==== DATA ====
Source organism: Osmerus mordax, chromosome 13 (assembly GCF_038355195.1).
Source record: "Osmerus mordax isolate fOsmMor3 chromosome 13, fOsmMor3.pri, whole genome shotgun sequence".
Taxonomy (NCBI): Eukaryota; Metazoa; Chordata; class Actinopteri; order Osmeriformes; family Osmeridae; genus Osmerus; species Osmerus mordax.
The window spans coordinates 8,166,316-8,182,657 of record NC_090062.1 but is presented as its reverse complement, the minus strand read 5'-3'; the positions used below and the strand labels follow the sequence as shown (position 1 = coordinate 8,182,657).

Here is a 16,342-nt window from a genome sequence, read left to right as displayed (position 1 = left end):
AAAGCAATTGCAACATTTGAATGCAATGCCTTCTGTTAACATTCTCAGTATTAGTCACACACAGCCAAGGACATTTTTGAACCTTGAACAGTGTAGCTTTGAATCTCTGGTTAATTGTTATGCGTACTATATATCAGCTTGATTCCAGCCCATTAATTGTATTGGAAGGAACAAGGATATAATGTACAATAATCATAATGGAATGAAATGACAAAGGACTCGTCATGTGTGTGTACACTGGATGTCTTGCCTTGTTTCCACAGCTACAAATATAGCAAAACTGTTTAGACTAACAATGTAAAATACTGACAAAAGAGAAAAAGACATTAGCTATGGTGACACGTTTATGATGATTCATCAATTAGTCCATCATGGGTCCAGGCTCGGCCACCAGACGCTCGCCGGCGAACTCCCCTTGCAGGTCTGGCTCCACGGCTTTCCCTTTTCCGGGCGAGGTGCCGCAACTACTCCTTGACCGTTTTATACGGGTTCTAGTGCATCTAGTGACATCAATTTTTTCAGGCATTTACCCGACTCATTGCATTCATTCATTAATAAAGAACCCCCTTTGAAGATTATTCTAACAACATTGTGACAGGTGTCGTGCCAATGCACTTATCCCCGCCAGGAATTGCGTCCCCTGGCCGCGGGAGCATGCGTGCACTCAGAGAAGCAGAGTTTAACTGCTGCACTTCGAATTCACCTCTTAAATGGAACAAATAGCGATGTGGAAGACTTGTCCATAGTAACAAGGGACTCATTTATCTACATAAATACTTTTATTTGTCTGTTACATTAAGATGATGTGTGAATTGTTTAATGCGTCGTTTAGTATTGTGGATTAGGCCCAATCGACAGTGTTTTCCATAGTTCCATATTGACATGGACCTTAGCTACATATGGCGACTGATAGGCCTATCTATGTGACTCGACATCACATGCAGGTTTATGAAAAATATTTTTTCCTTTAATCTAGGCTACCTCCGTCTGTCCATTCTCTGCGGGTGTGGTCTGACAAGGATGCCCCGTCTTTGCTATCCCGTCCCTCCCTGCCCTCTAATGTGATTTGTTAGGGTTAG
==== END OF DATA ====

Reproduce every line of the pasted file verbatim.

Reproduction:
Source organism: Osmerus mordax, chromosome 13 (assembly GCF_038355195.1).
Source record: "Osmerus mordax isolate fOsmMor3 chromosome 13, fOsmMor3.pri, whole genome shotgun sequence".
Taxonomy (NCBI): Eukaryota; Metazoa; Chordata; class Actinopteri; order Osmeriformes; family Osmeridae; genus Osmerus; species Osmerus mordax.
The window spans coordinates 8,166,316-8,182,657 of record NC_090062.1 but is presented as its reverse complement, the minus strand read 5'-3'; the positions used below and the strand labels follow the sequence as shown (position 1 = coordinate 8,182,657).

Here is a 16,342-nt window from a genome sequence, read left to right as displayed (position 1 = left end):
AAAGCAATTGCAACATTTGAATGCAATGCCTTCTGTTAACATTCTCAGTATTAGTCACACACAGCCAAGGACATTTTTGAACCTTGAACAGTGTAGCTTTGAATCTCTGGTTAATTGTTATGCGTACTATATATCAGCTTGATTCCAGCCCATTAATTGTATTGGAAGGAACAAGGATATAATGTACAATAATCATAATGGAATGAAATGACAAAGGACTCGTCATGTGTGTGTACACTGGATGTCTTGCCTTGTTTCCACAGCTACAAATATAGCAAAACTGTTTAGACTAACAATGTAAAATACTGACAAAAGAGAAAAAGACATTAGCTATGGTGACACGTTTATGATGATTCATCAATTAGTCCATCATGGGTCCAGGCTCGGCCACCAGACGCTCGCCGGCGAACTCCCCTTGCAGGTCTGGCTCCACGGCTTTCCCTTTTCCGGGCGAGGTGCCGCAACTACTCCTTGACCGTTTTATACGGGTTCTAGTGCATCTAGTGACATCAATTTTTTCAGGCATTTACCCGACTCATTGCATTCATTCATTAATAAAGAACCCCCTTTGAAGATTATTCTAACAACATTGTGACAGGTGTCGTGCCAATGCACTTATCCCCGCCAGGAATTGCGTCCCCTGGCCGCGGGAGCATGCGTGCACTCAGAGAAGCAGAGTTTAACTGCTGCACTTCGAATTCACCTCTTAAATGGAACAAATAGCGATGTGGAAGACTTGTCCATAGTAACAAGGGACTCATTTATCTACATAAATACTTTTATTTGTCTGTTACATTAAGATGATGTGTGAATTGTTTAATGCGTCGTTTAGTATTGTGGATTAGGCCCAATCGACAGTGTTTTCCATAGTTCCATATTGACATGGACCTTAGCTACATATGGCGACTGATAGGCCTATCTATGTGACTCGACATCACATGCAGGTTTATGAAAAATATTTTTTCCTTTAATCTAGGCTACCTCCGTCTGTCCATTCTCTGCGGGTGTGGTCTGACAAGGATGCCCCGTCTTTGCTATCCCGTCCCTCCCTGCCCTCTAATGTGATTTGTTAGGGTTAG